Israel freezes West Bank pullback

Israel says it will not hand over any more West Bank towns to Palestinian control because fighters are not being disarmed, despite a previous truce pledge to transfer five towns.

    Defence Minister Mofaz said the PA was not disarming fighters

    Defence Minister Shaul Mofaz charged that the Palestinians are not fulfilling their commitment to collect weapons from fighters in the two towns Israel transferred under terms of a 8 Febuary ceasefire.

    He was speaking at a meeting of Israel's security cabinet on Wednesday.

    After nightfall, Israeli soldiers shot and killed two Palestinian youths in a West Bank village near the city of Ramallah, Palestinian security and hospital officials said.

    The security officials said the youths were throwing rocks at troops guarding the separation barrier Israel is building near the village of Beit Lakia when the soldiers opened fire. The Israeli military had no immediate comment.

    No formal vote

    Israeli Interior Minister Ophir Pines-Paz, who took part in the security cabinet meeting, said the body agreed with Mofaz's decision, but the Prime Minister's Office said there was no formal vote.

    In the weeks after the truce was declared, Israel turned over control of Jericho and Tulkarem to Palestinian security, but held up the other three, claiming Palestinian violations.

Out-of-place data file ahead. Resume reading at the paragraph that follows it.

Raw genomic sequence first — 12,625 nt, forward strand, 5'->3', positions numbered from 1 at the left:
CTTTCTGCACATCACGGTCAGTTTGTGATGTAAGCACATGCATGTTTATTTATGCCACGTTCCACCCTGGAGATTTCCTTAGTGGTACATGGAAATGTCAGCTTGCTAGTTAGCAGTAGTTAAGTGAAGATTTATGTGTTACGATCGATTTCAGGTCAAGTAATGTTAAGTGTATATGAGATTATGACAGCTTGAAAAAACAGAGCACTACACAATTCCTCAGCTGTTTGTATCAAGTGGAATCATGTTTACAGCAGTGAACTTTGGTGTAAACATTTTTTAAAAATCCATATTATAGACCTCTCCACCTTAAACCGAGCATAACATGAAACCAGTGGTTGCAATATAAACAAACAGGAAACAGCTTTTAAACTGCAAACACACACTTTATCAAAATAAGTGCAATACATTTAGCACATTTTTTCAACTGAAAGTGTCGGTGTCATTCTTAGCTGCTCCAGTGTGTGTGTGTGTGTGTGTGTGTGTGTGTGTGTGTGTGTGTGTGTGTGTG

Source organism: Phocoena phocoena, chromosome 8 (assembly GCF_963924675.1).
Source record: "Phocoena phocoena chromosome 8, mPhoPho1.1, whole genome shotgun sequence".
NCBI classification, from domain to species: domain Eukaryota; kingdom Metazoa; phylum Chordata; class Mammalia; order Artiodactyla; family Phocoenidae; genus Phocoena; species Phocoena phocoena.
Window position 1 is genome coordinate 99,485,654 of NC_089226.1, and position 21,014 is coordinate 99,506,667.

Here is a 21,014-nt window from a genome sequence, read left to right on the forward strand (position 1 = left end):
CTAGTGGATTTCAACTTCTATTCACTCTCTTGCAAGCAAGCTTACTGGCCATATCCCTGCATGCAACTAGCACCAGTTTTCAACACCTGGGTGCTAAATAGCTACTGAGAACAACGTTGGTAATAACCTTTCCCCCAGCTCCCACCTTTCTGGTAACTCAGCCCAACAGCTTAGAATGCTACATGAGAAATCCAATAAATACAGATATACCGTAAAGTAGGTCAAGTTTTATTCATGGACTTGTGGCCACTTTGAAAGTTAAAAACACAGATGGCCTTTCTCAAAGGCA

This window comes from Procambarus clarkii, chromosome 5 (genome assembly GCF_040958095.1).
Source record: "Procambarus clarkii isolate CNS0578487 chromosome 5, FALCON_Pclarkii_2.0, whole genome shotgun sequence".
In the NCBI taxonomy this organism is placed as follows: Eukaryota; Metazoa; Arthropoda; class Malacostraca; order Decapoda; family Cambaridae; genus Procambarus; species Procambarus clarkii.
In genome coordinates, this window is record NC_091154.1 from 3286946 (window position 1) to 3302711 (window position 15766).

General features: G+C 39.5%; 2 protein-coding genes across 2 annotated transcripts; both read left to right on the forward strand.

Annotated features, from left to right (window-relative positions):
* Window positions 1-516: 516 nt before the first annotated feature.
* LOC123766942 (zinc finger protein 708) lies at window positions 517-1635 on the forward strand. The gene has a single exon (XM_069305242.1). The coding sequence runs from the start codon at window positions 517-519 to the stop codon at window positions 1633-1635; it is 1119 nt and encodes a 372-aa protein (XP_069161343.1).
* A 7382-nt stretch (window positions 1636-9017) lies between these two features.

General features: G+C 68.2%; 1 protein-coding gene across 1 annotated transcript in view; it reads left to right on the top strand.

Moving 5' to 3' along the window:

"It's a very unfortunate approach and decision"

    Palestinian Negotiations Minister Saeb Erekat

    Senior Palestinian negotiator Saeb Erekat said the Palestinian Authority was never formally notified of the Israeli freeze. "It's a very unfortunate approach and decision," he said.

    In Gaza, meanwhile, the newly appointed Palestinian security chief in charge of reining in fighters said on Wednesday he has no plans to disarm them, but asked the armed groups not to flaunt their weapons.

    After elections

    Brigidier-General Rashid Abu Shbak also said a long-promised crackdown on crime would only begin after local elections are held this week, to avoid allegations that the security services are trying to intimidate candidates or influence the voting.

    Israel and the US have repeatedly demanded that the PA dismantle the armed groups.

    Palestinian leader Mahmoud Abbas has avoided large-scale confrontation, opting instead for persuasion and compromise.

    However, he has used tougher language in recent days, saying he would use an "iron fist" against those violating a February cease-fire with Israel.

    No licence

    Abu Shbak appeared to be trying to reassure the fighters on Wednesday.

    "The Palestinian factions know that we have no plan to disarm the resistance and to take their weapons," Abu Shbak said.

    The groups shouldn't misinterpret this as licence to flaunt their weapons or use them for criminal purposes, he said.

    "We have to work step by step to end all the lawlessness in our society, but at same time, resistance weapons should not be in the streets for no reason."

    With the truce growing shakier by the day, Abbas has come under increasing pressure to confront fighters.

    Fighter freed

    Fighters have been told by the
    PA not to flaunt weapons